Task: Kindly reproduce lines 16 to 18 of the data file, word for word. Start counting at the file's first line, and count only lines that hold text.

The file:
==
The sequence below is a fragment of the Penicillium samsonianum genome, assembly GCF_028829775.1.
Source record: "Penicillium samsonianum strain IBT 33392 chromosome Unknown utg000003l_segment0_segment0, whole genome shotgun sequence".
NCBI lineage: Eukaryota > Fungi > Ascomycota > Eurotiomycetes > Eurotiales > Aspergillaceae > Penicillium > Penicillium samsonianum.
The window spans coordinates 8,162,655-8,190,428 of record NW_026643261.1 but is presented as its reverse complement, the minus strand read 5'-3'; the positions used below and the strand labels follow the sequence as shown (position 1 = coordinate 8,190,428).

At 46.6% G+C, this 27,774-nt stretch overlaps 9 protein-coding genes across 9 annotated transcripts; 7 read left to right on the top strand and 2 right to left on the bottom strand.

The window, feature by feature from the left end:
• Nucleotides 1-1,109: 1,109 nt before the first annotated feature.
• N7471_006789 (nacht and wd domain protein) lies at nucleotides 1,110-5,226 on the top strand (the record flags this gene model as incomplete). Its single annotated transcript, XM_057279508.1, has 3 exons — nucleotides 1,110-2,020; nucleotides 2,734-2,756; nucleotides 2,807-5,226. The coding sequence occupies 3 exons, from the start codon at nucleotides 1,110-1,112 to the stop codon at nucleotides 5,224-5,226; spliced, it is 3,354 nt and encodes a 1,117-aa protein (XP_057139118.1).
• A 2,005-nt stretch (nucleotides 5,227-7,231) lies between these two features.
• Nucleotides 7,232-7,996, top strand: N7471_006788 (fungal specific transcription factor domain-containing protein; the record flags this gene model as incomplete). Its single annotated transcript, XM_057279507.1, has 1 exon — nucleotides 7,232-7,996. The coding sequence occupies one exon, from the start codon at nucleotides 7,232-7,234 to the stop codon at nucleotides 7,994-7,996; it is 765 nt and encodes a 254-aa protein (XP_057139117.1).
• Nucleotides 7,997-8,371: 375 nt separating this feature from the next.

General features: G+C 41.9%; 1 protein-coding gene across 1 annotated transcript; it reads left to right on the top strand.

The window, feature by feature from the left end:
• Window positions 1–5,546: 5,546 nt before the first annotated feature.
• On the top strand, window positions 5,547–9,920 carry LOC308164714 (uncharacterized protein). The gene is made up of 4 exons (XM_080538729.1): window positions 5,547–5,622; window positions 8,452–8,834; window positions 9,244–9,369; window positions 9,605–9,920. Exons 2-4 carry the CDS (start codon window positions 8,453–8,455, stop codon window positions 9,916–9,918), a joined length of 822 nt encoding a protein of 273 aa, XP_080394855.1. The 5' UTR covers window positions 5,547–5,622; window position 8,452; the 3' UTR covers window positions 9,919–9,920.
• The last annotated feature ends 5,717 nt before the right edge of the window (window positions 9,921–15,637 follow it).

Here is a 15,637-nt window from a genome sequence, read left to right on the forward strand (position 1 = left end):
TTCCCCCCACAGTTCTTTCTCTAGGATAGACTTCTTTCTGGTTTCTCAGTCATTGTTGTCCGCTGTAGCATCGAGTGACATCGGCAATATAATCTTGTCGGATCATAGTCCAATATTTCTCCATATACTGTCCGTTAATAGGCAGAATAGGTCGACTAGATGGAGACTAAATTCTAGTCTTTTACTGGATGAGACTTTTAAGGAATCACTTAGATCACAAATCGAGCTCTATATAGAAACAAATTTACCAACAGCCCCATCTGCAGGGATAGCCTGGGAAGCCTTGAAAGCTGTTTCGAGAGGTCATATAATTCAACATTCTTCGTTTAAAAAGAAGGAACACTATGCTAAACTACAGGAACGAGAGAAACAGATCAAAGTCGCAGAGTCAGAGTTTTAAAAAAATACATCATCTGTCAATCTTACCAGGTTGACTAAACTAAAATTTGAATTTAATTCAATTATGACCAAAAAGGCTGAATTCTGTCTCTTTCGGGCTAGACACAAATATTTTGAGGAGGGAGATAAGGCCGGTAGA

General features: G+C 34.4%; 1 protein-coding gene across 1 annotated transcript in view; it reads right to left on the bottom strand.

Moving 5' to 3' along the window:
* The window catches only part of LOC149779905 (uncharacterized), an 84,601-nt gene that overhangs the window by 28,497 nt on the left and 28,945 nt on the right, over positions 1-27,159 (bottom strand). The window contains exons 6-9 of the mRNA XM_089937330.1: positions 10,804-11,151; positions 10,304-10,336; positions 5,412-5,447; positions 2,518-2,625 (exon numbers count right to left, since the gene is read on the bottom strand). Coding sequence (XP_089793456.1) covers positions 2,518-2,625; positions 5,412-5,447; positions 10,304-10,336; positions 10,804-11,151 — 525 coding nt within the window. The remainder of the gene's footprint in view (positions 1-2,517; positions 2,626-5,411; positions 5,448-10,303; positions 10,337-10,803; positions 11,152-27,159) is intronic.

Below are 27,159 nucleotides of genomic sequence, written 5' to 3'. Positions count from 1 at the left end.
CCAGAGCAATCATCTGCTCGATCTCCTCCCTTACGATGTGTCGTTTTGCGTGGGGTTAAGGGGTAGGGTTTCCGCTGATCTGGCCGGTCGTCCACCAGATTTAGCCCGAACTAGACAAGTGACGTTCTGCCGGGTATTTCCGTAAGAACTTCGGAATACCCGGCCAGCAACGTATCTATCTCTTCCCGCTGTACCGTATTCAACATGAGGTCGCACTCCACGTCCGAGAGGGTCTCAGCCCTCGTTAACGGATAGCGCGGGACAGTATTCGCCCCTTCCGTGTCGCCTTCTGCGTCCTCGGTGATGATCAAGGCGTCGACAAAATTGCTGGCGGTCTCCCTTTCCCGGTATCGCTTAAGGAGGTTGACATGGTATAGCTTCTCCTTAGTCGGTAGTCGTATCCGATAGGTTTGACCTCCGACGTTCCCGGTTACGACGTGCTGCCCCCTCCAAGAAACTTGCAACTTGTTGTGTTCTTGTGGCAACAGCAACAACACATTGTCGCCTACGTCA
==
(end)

• The last annotated feature ends 5,717 nt before the right edge of the window (window positions 9,921–15,637 follow it).

Here is a 15,637-nt window from a genome sequence, read left to right on the forward strand (position 1 = left end):
TTCCCCCCACAGTTCTTTCTCTAGGATAGACTTCTTTCTGGTTTCTCAGTCATTGTTGTCCGCTGTAGCATCGAGTGACATCGGCAATATAATCTTGTCGGATCATAGTCCAATATTTCTCCATATACTGTCCGTTAATAGGCAGAATAGGTCGACTAGATGGAGACTAAATTCTAGTCTTTTACTGGATGAGACTTTTAAGGAATCACTTAGATCACAAATCGAGCTCTATATAGAAACAAATTTACCAACAGCCCCATCTGCAGGGATAGCCTGGGAAGCCTTGAAAGCTGTTTCGAGAGGTCATATAATTCAACATTCTTCGTTTAAAAAGAAGGAACACTATGCTAAACTACAGGAACGAGAGAAACAGATCAAAGTCGCAGAGTCAGAGTTTTAAAAAAATACATCATCTGTCAATCTTACCAGGTTGACTAAACTAAAATTTGAATTTAATTCAATTATGACCAAAAAGGCTGAATTCTGTCTCTTTCGGGCTAGACACAAATATTTTGAGGAGGGAGATAAGGCCGGTAGA